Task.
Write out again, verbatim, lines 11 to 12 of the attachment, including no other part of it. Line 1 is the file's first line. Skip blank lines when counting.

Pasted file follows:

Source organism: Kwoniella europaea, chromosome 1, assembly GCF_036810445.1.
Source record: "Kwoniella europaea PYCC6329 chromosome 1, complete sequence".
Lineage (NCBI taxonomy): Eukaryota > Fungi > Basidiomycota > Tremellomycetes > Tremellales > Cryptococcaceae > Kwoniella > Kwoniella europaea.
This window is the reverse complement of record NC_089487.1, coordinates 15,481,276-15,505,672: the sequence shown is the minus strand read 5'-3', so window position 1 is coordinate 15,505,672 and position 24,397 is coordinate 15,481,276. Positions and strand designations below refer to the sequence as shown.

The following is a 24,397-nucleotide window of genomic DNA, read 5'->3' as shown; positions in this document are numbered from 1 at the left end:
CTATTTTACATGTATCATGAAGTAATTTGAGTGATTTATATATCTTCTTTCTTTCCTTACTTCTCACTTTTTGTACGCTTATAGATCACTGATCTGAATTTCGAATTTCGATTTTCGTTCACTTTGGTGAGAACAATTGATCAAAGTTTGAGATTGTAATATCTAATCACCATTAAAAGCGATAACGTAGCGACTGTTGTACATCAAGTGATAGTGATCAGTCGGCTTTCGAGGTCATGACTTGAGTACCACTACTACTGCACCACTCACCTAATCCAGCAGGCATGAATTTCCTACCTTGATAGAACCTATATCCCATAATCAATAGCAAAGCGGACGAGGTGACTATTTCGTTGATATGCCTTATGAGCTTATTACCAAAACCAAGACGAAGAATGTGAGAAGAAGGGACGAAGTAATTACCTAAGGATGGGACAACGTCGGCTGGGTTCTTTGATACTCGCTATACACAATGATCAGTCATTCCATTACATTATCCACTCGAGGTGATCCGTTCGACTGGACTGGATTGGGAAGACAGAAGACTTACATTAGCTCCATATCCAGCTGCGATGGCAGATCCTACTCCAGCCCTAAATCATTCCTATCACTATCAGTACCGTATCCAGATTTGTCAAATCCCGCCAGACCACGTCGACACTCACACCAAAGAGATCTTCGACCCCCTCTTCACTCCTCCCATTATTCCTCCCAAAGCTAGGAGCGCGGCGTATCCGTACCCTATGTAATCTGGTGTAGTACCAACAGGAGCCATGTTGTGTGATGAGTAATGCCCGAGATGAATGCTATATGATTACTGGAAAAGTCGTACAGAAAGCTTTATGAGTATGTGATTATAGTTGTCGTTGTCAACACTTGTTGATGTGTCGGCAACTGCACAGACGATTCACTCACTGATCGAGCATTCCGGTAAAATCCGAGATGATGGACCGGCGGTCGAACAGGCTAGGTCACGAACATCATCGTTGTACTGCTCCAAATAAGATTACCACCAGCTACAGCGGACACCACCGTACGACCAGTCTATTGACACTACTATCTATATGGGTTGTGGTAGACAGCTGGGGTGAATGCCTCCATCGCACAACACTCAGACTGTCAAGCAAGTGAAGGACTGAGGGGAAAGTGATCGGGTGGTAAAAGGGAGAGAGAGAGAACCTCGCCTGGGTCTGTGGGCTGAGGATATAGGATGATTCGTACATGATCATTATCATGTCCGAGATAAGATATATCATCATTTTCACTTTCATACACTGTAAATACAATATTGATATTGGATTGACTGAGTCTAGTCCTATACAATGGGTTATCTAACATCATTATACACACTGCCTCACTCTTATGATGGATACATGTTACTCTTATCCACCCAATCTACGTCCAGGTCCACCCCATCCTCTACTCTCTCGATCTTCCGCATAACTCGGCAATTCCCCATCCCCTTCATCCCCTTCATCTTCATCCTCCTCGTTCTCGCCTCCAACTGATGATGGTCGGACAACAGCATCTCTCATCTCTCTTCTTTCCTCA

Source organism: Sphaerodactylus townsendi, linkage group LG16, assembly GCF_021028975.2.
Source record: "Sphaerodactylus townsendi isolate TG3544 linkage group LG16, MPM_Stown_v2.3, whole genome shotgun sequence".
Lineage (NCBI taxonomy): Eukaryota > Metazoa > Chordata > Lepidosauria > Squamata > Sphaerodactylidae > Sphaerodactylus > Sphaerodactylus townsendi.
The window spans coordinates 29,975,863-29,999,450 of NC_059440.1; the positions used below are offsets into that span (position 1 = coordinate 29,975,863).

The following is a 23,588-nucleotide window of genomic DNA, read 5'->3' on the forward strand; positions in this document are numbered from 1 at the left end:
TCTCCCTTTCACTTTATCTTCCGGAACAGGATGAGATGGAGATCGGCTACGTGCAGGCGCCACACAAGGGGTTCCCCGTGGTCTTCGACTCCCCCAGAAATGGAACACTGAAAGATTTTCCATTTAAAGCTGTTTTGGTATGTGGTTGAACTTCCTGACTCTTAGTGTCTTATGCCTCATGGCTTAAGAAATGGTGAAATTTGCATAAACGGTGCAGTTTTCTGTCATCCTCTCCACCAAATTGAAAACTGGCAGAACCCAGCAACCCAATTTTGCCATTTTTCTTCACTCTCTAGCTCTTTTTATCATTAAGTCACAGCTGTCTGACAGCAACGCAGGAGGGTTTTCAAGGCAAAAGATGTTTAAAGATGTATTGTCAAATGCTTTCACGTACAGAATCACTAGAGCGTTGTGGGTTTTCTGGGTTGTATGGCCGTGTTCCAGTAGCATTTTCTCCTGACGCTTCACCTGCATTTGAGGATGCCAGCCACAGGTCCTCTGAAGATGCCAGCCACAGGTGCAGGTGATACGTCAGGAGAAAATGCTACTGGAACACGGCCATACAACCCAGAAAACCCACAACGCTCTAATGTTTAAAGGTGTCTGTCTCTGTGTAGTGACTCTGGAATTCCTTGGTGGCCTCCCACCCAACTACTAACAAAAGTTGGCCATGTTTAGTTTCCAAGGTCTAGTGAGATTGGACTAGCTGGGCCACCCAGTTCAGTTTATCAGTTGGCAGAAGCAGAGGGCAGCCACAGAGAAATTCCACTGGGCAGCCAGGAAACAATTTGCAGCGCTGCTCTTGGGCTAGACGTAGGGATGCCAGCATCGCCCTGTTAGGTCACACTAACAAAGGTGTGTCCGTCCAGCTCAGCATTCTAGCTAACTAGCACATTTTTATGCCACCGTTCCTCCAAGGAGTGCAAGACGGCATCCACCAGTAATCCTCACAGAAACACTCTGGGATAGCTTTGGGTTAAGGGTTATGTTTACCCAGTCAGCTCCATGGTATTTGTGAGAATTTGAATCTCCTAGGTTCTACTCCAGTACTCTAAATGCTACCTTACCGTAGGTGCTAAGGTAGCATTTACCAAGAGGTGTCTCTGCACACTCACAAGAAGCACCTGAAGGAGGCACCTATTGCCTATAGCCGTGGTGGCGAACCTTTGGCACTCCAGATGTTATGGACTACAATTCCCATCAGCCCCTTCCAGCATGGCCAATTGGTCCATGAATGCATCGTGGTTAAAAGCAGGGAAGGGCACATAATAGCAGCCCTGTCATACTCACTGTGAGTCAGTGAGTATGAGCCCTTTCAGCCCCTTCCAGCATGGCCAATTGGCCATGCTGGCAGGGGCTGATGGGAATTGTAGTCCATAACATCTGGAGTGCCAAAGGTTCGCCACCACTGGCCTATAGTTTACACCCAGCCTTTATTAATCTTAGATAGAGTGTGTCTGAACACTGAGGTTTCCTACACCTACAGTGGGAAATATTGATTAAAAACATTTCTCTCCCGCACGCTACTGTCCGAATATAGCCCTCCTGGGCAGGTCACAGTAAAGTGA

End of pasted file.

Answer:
The following is a 23,588-nucleotide window of genomic DNA, read 5'->3' on the forward strand; positions in this document are numbered from 1 at the left end:
TCTCCCTTTCACTTTATCTTCCGGAACAGGATGAGATGGAGATCGGCTACGTGCAGGCGCCACACAAGGGGTTCCCCGTGGTCTTCGACTCCCCCAGAAATGGAACACTGAAAGATTTTCCATTTAAAGCTGTTTTGGTATGTGGTTGAACTTCCTGACTCTTAGTGTCTTATGCCTCATGGCTTAAGAAATGGTGAAATTTGCATAAACGGTGCAGTTTTCTGTCATCCTCTCCACCAAATTGAAAACTGGCAGAACCCAGCAACCCAATTTTGCCATTTTTCTTCACTCTCTAGCTCTTTTTATCATTAAGTCACAGCTGTCTGACAGCAACGCAGGAGGGTTTTCAAGGCAAAAGATGTTTAAAGATGTATTGTCAAATGCTTTCACGTACAGAATCACTAGAGCGTTGTGGGTTTTCTGGGTTGTATGGCCGTGTTCCAGTAGCATTTTCTCCTGACGCTTCACCTGCATTTGAGGATGCCAGCCACAGGTCCTCTGAAGATGCCAGCCACAGGTGCAGGTGATACGTCAGGAGAAAATGCTACTGGAACACGGCCATACAACCCAGAAAACCCACAACGCTCTAATGTTTAAAGGTGTCTGTCTCTGTGTAGTGACTCTGGAATTCCTTGGTGGCCTCCCACCCAACTACTAACAAAAGTTGGCCATGTTTAGTTTCCAAGGTCTAGTGAGATTGGACTAGCTGGGCCACCCAGTTCAGTTTATCAGTTGGCAGAAGCAGAGGGCAGCCACAGAGAAATTCCACTGGGCAGCCAGGAAACAATTTGCAGCGCTGCTCTTGGGCTAGACGTAGGGATGCCAGCATCGCCCTGTTAGGTCACACTAACAAAGGTGTGTCCGTCCAGCTCAGCATTCTAGCTAACTAGCACATTTTTATGCCACCGTTCCTCCAAGGAGTGCAAGACGGCATCCACCAGTAATCCTCACAGAAACACTCTGGGATAGCTTTGGGTTAAGGGTTATGTTTACCCAGTCAGCTCCATGGTATTTGTGAGAATTTGAATCTCCTAGGTTCTACTCCAGTACTCTAAATGCTACCTTACCGTAGGTGCTAAGGTAGCATTTACCAAGAGGTGTCTCTGCACACTCACAAGAAGCACCTGAAGGAGGCACCTATTGCCTATAGCCGTGGTGGCGAACCTTTGGCACTCCAGATGTTATGGACTACAATTCCCATCAGCCCCTTCCAGCATGGCCAATTGGTCCATGAATGCATCGTGGTTAAAAGCAGGGAAGGGCACATAATAGCAGCCCTGTCATACTCACTGTGAGTCAGTGAGTATGAGCCCTTTCAGCCCCTTCCAGCATGGCCAATTGGCCATGCTGGCAGGGGCTGATGGGAATTGTAGTCCATAACATCTGGAGTGCCAAAGGTTCGCCACCACTGGCCTATAGTTTACACCCAGCCTTTATTAATCTTAGATAGAGTGTGTCTGAACACTGAGGTTTCCTACACCTACAGTGGGAAATATTGATTAAAAACATTTCTCTCCCGCACGCTACTGTCCGAATATAGCCCTCCTGGGCAGGTCACAGTAAAGTGA